html.with-featherlight nav {
			margin-top: 0px;
		}
		.featherlight-previous, .featherlight-next {
			display: none!important;
		}
		html.with-featherlight #sidebar ul:first-child {
			position: -webkit-sticky;
			position: sticky;
		}
		html.with-featherlight .wrap {
			margin-top: 50px;
		}
	}
	@media (max-width: 830px) {
		html.with-featherlight nav {
			margin-top: 0px;
		}
	}
	@media (max-width: 1100px) and (min-width: 830px) {
		html.with-featherlight header.featherlight-fix {
			margin-bottom: 68px;
		}
		html.with-featherlight nav {
			margin-top: 0;
			margin-bottom: -7px;
		}
	}

Whilst experimenting with this I found that the built-in WordPress galleries did not work on Safari 10.1. I then filed a bug report which you can follow here: https://core.trac.wordpress.org/ticket/47744

Dark Mode

I read the following article: https://www.howtogeek.com/434592/what%E2%80%99s-new-in-chrome-76-arriving-july-30th/ and was excited by “Automatic Dark Mode is Coming to Websites”. I decided to give it a shot. I read up on the Media Queries Level 5 spec and added the “prefers-color-scheme” media query to my CSS.

I downloaded a copy of Chrome Canary to test the website, as this feature isn’t quite out in the current release of Chrome yet, however, the media query is supported in Firefox, so if you have Firefox installed and dark mode turned on, go check my website out.

Here’s a sample of the code I used:

@media screen and (prefers-color-scheme: dark) {
	body {
		background-color: #202124;
		color: white;
	}
}

By using Chrome Canary I also found out that I could install my website to windows, and not just my phone, which I found really cool. It comes up in start, the taskbar, the desktop, and has its own icon. I was astonished. The internet is really moving in a cool direction and I’m glad to be pioneering these new technologies with my photography website.

Joe Bailey Photography is now a Progressive Web App

Making my site work offline had been on my bucket list for a while. It was the last thing in Google Chrome’s Lighthouse test to complete. The site now has close to 100 scores across all areas in Google Chrome’s Lighthouse Audit.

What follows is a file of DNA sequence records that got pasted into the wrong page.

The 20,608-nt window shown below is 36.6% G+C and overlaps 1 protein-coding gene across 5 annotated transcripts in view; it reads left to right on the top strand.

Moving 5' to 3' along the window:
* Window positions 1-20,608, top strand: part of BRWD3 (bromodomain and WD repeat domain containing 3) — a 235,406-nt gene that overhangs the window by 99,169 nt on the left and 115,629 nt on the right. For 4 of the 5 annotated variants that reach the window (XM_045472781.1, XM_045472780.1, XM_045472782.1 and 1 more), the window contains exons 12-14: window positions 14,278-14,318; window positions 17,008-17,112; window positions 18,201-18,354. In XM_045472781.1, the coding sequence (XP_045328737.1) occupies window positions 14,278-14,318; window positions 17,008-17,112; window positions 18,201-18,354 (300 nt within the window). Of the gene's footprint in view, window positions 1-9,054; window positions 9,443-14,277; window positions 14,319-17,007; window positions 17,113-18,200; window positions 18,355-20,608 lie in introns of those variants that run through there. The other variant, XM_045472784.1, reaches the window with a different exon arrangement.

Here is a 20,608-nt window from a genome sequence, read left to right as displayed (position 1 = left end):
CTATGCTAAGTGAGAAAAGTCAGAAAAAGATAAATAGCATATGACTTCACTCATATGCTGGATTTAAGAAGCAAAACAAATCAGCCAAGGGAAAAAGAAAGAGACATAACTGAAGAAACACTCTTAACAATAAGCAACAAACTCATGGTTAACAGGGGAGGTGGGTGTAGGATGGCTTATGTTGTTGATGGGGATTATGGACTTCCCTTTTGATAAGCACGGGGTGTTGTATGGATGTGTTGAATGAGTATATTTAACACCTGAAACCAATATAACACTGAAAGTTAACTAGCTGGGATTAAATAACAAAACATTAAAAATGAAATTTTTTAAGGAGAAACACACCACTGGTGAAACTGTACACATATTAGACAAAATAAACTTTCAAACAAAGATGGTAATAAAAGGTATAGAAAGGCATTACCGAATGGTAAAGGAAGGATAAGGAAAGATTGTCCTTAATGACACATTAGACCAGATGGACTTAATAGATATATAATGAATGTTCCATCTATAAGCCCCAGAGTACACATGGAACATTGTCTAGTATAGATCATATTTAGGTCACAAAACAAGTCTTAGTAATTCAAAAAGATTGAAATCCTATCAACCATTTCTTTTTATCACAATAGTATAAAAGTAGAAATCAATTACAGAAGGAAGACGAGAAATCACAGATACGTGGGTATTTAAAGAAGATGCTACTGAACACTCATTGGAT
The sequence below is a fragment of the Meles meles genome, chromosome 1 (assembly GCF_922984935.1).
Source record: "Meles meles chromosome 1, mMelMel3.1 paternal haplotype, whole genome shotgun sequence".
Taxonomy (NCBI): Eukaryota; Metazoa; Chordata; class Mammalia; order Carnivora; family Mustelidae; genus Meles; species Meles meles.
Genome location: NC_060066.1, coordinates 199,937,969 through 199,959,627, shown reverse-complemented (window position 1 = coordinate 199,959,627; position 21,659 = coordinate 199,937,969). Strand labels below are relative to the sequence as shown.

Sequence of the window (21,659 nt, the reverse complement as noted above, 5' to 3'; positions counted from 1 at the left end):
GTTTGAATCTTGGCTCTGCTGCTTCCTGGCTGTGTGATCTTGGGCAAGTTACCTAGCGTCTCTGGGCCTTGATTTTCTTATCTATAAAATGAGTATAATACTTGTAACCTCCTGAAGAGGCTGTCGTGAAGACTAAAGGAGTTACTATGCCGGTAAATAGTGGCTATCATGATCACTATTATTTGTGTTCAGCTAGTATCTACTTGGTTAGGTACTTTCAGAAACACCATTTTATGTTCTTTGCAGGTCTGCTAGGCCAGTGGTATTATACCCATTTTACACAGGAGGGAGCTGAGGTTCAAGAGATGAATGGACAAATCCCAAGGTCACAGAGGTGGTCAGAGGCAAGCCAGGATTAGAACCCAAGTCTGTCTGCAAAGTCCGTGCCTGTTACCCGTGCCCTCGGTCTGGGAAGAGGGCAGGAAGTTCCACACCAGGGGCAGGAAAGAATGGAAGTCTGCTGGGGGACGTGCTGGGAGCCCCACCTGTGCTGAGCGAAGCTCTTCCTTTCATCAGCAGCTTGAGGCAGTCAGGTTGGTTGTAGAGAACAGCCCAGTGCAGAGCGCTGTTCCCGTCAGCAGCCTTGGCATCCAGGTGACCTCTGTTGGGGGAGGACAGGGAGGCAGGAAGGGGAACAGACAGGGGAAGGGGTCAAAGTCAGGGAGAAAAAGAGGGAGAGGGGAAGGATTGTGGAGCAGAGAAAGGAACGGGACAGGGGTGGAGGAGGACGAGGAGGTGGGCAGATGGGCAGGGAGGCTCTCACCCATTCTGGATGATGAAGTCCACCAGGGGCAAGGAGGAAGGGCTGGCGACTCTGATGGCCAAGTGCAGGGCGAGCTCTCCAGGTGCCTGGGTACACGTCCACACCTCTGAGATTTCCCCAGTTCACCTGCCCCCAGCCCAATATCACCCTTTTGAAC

I read up on Service Workers on both Google Developers and MDN Web Docs.

I then read this article https://css-tricks.com/serviceworker-for-offline/ which helped me create my service worker.

I initially put my service worker in my JavaScript subdirectory, which didn’t work. I then realized that the Service Worker has to be put in the root directory of the website to allow it to control the scope of the website.

You can view the code I used in this repo on GitHub.

Website Updates: Portfolio and Memories

After creating my Web Design portfolio site and transferring my hosting package I was in the mood to do some web design. I’d been meaning to add a portfolio to my photography site for a long while.

Whilst making the photography portfolio I created some cool code to create a gallery of images which you can read about here.

I used a card style to design the portfolio and includes galleries of the best of my photos grouped into categories. It also includes, events, projects, and portraits, something that has never been seen on my site before.

I then implemented the card style for the blog posts on my homepage.

After creating the great bit of code I used it to alter the galleries on my memories page, which makes it load a bit quicker, and includes WEBP support. As I was feeling quite clever, I added a search function and the option to filter the memories by year.